Wednesday, March 19, 2008

Now Is Not Hereafter

Five Years

Cold rain ongoing, with just enough wind to slant it up into the down-dragging physiognomy. Denuded, the streets. All the winter’s collect of debris exposed. Flat tire on the bike, a regular spring riddle. Cold enough the crows gather to spatter the walks in the Law Quad, its little stone replica of some pedigree’d arrangement in England, Oxford or Cambridge, who remembers? Night yesterday took me off to viddy Bruno Monsaingeon’s 2005 film Glenn Gould: Hereafter, and listen to Monsaingeon’s stories of Gould. Prodigious feats of memory. Marathon sessions of talk. Too, Gould’s “For me, the presence of people is a distraction” and the rejection of the company of “artists,” comparing such to the “apes of Gibraltar,” each one endlessly attempting to climb up higher on the rock than any of the others. Gould’s large black and white English setter named “Arnold S.” after Schönberg. Gould’s excellently lopsided head, ears drawn out of two different job lots, pointing in separate directions, teeth in tilt and lean, crooked. (The comforting ’fifties, last era before orthodonty made every smile the same.) Everywhere that fierce hermitry: “To be incarcerated would be a perfect test of internal mobility.”

And, out of “Glenn Gould Interviews Glenn Gould about Glenn Gould” (1974), Gould insists he’d “plump for a zero-to-one relationship between audience and artist”:
I simply feel that the artist should be granted, both for his sake and for that of his public—and let me get on record right now the fact that I’m not at all happy with words like “public” and “artist”; I’m not happy with the hierarchical implications of that kind of terminology—that he should be granted anonymity. He should be permitted to operate in secret, as it were, unconcerned with—or, better still, unaware of—the presumed demands of the marketplace—which demands, given sufficient indifference on the part of a sufficient number of artists, will simply disappear. And given their disappearance, the artist will then abandon his false sense of “public” responsibility, and his “public” will relinquish its role of servile dependency.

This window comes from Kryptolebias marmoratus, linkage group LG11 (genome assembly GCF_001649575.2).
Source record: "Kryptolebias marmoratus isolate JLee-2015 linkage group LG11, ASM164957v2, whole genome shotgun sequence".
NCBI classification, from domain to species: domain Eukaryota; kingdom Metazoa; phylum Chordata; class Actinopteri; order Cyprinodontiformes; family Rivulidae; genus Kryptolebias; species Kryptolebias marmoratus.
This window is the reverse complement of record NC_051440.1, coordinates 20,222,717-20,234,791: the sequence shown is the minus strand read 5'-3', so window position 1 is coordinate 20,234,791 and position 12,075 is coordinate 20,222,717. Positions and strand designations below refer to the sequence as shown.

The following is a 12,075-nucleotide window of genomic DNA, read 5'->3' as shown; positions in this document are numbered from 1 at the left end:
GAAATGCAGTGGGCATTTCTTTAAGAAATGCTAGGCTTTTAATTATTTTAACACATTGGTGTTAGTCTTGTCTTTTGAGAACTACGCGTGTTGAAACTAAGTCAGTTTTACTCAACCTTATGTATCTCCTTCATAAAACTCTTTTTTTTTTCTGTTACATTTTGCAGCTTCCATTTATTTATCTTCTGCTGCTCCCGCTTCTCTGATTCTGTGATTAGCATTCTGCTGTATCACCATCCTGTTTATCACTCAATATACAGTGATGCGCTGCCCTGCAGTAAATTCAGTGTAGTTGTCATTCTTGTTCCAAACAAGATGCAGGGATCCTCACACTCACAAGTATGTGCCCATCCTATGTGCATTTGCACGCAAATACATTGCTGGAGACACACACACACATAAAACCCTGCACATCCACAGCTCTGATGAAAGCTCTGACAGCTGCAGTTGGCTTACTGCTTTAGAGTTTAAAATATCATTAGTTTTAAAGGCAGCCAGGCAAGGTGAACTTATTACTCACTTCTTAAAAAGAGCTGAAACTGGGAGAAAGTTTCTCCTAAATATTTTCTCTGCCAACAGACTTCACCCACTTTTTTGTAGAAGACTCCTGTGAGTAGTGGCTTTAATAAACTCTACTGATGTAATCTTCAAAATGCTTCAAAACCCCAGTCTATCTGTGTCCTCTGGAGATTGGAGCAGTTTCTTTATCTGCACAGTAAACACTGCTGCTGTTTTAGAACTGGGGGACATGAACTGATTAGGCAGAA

In the new volume of The Complete Works of W. H. Auden, a monumental (or “big”) thing call’d Prose, Volume III: 1949-1955, edited by Edward Mendelson (Princeton University Press, 2008), one finds the “Forword to Some Trees by John Ashbery,” written by Auden in July of 1955 and publish’d in March 1956. Some vague recall of seeing some lines out of the piece quoted, though few. I know the copy of Some Trees I own—print’d by Corinth Books (1970) with a Joe Brainard limn’d suburban landscape looking as if it’s going green against the pinkish cover—omits it, wisely. Frankly, the thing reads for the most part as if Auden’d not a shed vestige of what Ashbery’s up to—he circles around endlessly wielding a pedant’s club, rehashing some watery version of the days of poetry’s alignment with ritual, with the sacred. All, one supposes, to differentiate between the “golden age” heighten’d reality of “myth” and the debased “now” of the “particular, the individual, the secular”: